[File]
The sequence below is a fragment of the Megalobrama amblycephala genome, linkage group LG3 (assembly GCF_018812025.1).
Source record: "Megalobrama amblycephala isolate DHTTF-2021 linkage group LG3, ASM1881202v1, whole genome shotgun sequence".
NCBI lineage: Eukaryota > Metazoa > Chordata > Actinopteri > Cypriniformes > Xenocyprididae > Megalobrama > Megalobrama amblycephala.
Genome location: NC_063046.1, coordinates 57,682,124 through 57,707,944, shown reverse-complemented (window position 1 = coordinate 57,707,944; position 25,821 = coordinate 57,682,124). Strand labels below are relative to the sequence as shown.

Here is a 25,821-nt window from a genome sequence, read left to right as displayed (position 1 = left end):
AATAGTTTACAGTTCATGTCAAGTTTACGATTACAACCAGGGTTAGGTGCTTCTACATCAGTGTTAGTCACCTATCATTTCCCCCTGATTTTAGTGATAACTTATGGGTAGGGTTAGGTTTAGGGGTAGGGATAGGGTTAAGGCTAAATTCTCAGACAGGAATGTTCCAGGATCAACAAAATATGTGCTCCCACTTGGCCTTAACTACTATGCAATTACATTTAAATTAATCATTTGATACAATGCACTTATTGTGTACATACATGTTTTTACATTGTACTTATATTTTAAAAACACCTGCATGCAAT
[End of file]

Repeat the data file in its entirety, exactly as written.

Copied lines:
The sequence below is a fragment of the Megalobrama amblycephala genome, linkage group LG3 (assembly GCF_018812025.1).
Source record: "Megalobrama amblycephala isolate DHTTF-2021 linkage group LG3, ASM1881202v1, whole genome shotgun sequence".
NCBI lineage: Eukaryota > Metazoa > Chordata > Actinopteri > Cypriniformes > Xenocyprididae > Megalobrama > Megalobrama amblycephala.
Genome location: NC_063046.1, coordinates 57,682,124 through 57,707,944, shown reverse-complemented (window position 1 = coordinate 57,707,944; position 25,821 = coordinate 57,682,124). Strand labels below are relative to the sequence as shown.

Here is a 25,821-nt window from a genome sequence, read left to right as displayed (position 1 = left end):
AATAGTTTACAGTTCATGTCAAGTTTACGATTACAACCAGGGTTAGGTGCTTCTACATCAGTGTTAGTCACCTATCATTTCCCCCTGATTTTAGTGATAACTTATGGGTAGGGTTAGGTTTAGGGGTAGGGATAGGGTTAAGGCTAAATTCTCAGACAGGAATGTTCCAGGATCAACAAAATATGTGCTCCCACTTGGCCTTAACTACTATGCAATTACATTTAAATTAATCATTTGATACAATGCACTTATTGTGTACATACATGTTTTTACATTGTACTTATATTTTAAAAACACCTGCATGCAAT